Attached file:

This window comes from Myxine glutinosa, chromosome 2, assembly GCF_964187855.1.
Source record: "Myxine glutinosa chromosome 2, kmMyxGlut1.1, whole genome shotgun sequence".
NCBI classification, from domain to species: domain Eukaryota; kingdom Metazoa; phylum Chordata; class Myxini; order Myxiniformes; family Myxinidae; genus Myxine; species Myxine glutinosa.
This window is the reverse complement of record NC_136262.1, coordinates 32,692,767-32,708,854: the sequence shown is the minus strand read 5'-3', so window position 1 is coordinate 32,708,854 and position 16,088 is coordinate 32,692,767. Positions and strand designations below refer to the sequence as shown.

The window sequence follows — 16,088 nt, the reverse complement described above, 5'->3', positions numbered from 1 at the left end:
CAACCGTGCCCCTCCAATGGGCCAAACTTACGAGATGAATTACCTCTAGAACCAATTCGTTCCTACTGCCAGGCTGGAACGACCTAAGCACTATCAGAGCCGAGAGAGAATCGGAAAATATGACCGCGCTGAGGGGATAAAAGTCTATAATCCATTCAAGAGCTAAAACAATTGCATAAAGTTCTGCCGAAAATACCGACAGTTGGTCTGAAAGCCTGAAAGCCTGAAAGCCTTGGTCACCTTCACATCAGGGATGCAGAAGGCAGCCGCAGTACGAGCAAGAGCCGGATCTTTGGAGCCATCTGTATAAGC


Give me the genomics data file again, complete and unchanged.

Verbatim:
This window comes from Myxine glutinosa, chromosome 2, assembly GCF_964187855.1.
Source record: "Myxine glutinosa chromosome 2, kmMyxGlut1.1, whole genome shotgun sequence".
NCBI classification, from domain to species: domain Eukaryota; kingdom Metazoa; phylum Chordata; class Myxini; order Myxiniformes; family Myxinidae; genus Myxine; species Myxine glutinosa.
This window is the reverse complement of record NC_136262.1, coordinates 32,692,767-32,708,854: the sequence shown is the minus strand read 5'-3', so window position 1 is coordinate 32,708,854 and position 16,088 is coordinate 32,692,767. Positions and strand designations below refer to the sequence as shown.

The window sequence follows — 16,088 nt, the reverse complement described above, 5'->3', positions numbered from 1 at the left end:
CAACCGTGCCCCTCCAATGGGCCAAACTTACGAGATGAATTACCTCTAGAACCAATTCGTTCCTACTGCCAGGCTGGAACGACCTAAGCACTATCAGAGCCGAGAGAGAATCGGAAAATATGACCGCGCTGAGGGGATAAAAGTCTATAATCCATTCAAGAGCTAAAACAATTGCATAAAGTTCTGCCGAAAATACCGACAGTTGGTCTGAAAGCCTGAAAGCCTGAAAGCCTTGGTCACCTTCACATCAGGGATGCAGAAGGCAGCCGCAGTACGAGCAAGAGCCGGATCTTTGGAGCCATCTGTATAAGC